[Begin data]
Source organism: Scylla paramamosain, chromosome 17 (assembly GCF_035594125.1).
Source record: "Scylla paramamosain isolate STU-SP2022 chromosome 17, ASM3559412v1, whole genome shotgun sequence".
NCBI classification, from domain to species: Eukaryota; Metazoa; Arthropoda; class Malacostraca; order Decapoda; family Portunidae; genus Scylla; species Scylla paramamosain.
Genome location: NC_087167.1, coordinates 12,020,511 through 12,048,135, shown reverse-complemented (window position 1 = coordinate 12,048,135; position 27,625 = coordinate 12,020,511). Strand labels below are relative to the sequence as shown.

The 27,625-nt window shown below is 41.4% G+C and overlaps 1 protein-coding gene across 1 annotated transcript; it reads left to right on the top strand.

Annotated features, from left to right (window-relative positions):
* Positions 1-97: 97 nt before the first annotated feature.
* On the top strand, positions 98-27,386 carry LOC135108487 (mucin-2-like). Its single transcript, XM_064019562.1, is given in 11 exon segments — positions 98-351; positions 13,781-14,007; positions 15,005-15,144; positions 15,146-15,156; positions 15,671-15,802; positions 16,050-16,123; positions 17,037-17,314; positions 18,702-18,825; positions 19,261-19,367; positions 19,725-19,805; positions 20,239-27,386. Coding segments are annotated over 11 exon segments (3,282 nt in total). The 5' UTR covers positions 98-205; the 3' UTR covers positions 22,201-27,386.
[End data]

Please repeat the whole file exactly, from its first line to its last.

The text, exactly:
Source organism: Scylla paramamosain, chromosome 17 (assembly GCF_035594125.1).
Source record: "Scylla paramamosain isolate STU-SP2022 chromosome 17, ASM3559412v1, whole genome shotgun sequence".
NCBI classification, from domain to species: Eukaryota; Metazoa; Arthropoda; class Malacostraca; order Decapoda; family Portunidae; genus Scylla; species Scylla paramamosain.
Genome location: NC_087167.1, coordinates 12,020,511 through 12,048,135, shown reverse-complemented (window position 1 = coordinate 12,048,135; position 27,625 = coordinate 12,020,511). Strand labels below are relative to the sequence as shown.

The 27,625-nt window shown below is 41.4% G+C and overlaps 1 protein-coding gene across 1 annotated transcript; it reads left to right on the top strand.

Annotated features, from left to right (window-relative positions):
* Positions 1-97: 97 nt before the first annotated feature.
* On the top strand, positions 98-27,386 carry LOC135108487 (mucin-2-like). Its single transcript, XM_064019562.1, is given in 11 exon segments — positions 98-351; positions 13,781-14,007; positions 15,005-15,144; positions 15,146-15,156; positions 15,671-15,802; positions 16,050-16,123; positions 17,037-17,314; positions 18,702-18,825; positions 19,261-19,367; positions 19,725-19,805; positions 20,239-27,386. Coding segments are annotated over 11 exon segments (3,282 nt in total). The 5' UTR covers positions 98-205; the 3' UTR covers positions 22,201-27,386.